The company's blast furnaces will be partially stopped at enterprises in France, Poland, Spain and Germany
ArcelorMittal Corporation, Europe’s leading steelmaker, has begun temporarily shutting down some blast furnaces (BFs) at plants in France, Poland, Spain and Germany. The reason is the difficult economic situation of the company. Eurometal reports about it with the reference to data from S&P Global.
On September 29, 2022, the company suspended the blast furnace with a capacity of 4.5 million tons of steel per year at the plant in Gijon, Spain. The shutdown was scheduled for early September due to strong import competition and low demand.
The decision comes after ArcelorMittal delayed the launch of an electric arc furnace (EAF) after maintenance in August at the facility in Cestao, Spain. The capacity of this EAF is 2 million tons of steel per year.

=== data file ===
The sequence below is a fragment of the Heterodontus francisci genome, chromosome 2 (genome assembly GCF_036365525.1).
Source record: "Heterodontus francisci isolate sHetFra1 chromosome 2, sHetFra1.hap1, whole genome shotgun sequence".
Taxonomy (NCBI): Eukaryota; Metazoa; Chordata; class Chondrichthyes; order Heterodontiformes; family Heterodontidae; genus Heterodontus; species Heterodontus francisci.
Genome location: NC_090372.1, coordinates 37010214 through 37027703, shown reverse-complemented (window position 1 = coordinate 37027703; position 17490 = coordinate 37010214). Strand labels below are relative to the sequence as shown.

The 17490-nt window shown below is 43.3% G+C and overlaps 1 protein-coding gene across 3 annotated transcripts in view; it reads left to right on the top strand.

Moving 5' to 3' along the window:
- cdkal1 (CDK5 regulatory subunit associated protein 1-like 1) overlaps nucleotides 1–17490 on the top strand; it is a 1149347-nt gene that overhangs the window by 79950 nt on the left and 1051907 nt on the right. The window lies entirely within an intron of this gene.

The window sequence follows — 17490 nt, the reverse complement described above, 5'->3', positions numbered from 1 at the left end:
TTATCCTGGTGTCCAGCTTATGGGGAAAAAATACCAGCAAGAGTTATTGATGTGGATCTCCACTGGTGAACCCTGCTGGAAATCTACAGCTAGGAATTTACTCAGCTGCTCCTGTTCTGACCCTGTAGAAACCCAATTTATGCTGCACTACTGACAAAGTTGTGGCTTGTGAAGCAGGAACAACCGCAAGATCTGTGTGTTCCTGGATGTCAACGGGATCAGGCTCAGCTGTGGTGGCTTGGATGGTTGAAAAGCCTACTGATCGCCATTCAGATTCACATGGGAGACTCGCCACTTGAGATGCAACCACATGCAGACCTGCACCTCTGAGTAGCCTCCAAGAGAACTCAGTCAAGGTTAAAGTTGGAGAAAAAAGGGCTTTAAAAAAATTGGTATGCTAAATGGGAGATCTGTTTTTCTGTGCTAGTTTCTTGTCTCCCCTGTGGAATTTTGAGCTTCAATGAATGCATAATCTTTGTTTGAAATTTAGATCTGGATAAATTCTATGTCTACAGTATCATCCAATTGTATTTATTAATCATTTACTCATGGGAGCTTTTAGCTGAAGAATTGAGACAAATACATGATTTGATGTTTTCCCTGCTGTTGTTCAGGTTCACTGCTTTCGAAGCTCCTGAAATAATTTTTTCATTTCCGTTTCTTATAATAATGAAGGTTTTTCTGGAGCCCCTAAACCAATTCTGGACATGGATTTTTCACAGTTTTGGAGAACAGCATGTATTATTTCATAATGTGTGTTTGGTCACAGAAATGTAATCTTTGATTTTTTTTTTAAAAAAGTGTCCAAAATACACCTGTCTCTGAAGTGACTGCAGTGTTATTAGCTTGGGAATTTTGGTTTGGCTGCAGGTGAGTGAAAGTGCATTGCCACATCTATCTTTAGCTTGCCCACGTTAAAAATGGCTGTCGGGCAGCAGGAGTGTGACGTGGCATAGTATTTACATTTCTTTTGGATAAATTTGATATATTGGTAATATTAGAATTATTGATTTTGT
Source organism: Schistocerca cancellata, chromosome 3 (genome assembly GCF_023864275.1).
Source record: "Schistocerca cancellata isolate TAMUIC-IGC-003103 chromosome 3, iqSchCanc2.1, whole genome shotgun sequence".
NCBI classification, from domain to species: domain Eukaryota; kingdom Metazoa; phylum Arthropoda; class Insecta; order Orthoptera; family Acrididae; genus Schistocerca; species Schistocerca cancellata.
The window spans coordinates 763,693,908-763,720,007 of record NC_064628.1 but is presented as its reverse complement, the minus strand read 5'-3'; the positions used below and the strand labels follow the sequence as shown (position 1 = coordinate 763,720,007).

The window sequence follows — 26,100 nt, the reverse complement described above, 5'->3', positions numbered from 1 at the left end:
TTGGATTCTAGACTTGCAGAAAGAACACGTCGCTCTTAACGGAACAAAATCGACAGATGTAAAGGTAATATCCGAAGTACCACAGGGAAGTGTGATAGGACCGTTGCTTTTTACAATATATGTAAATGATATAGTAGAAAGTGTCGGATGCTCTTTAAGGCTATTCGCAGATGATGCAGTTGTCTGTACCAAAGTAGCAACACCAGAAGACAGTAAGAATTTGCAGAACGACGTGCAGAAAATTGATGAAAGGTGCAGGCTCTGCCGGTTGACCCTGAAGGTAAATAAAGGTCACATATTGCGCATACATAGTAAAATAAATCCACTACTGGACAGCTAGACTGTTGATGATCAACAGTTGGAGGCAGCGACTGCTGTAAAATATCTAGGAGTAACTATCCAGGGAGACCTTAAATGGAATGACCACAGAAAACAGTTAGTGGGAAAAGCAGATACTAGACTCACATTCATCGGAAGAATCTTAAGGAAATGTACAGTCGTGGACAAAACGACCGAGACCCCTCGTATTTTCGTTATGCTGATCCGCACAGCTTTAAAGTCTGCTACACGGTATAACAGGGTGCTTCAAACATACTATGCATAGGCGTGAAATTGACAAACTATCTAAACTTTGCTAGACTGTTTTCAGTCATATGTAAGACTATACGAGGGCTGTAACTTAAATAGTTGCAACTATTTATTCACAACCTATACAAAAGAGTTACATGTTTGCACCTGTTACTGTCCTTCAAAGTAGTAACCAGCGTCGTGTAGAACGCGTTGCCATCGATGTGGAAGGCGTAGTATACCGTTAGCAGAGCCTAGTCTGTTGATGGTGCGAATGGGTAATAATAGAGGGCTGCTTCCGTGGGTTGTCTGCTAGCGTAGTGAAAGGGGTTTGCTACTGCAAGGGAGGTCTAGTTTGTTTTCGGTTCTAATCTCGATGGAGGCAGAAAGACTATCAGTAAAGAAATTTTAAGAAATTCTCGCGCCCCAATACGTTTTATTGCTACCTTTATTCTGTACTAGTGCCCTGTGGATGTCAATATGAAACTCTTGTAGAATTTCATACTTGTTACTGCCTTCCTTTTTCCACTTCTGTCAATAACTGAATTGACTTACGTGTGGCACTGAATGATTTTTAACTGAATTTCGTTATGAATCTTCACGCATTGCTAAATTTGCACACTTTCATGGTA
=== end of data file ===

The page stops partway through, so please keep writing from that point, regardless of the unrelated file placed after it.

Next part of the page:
According to the company, the date of the assets’ capacities’ restart has not been determined, because it will depend on market conditions.
Since the beginning of October 2022, blast furnace №3 with a capacity of 2.2 million tons of steel per year will be stopped for 10 days at the plant in Dombrowa-Hurnych, Poland.
In France ArcelorMittal has stopped production at one of its blast furnaces from September 19, 2022. The plant has started work on replacing the furnace lining, which will take up to seven weeks.
One of the two blast furnaces at the flat rolled plant in Bremen, Germany is also subject to shutdown. The capacity of the two BFs is 3.8 million tons of steel per year. The corporation has not yet named the period for which the furnace in Bremen will be shut down.
The company also announced the suspension of the direct reduction plant in Hamburg with a capacity of 600,000 tons of rolled steel per year in the third quarter of 2022.
European steel producers are suffering due to weak demand and extremely high energy prices.
As GMK Center reported earlier, in September 2022, the European Commission plans to introduce a single electricity price limit for the entire market at the level of €180 MWh as part of the EU’s initial package of emergency measures to curb electricity prices. The cap will apply directly to the price of electricity produced by non-gas plants.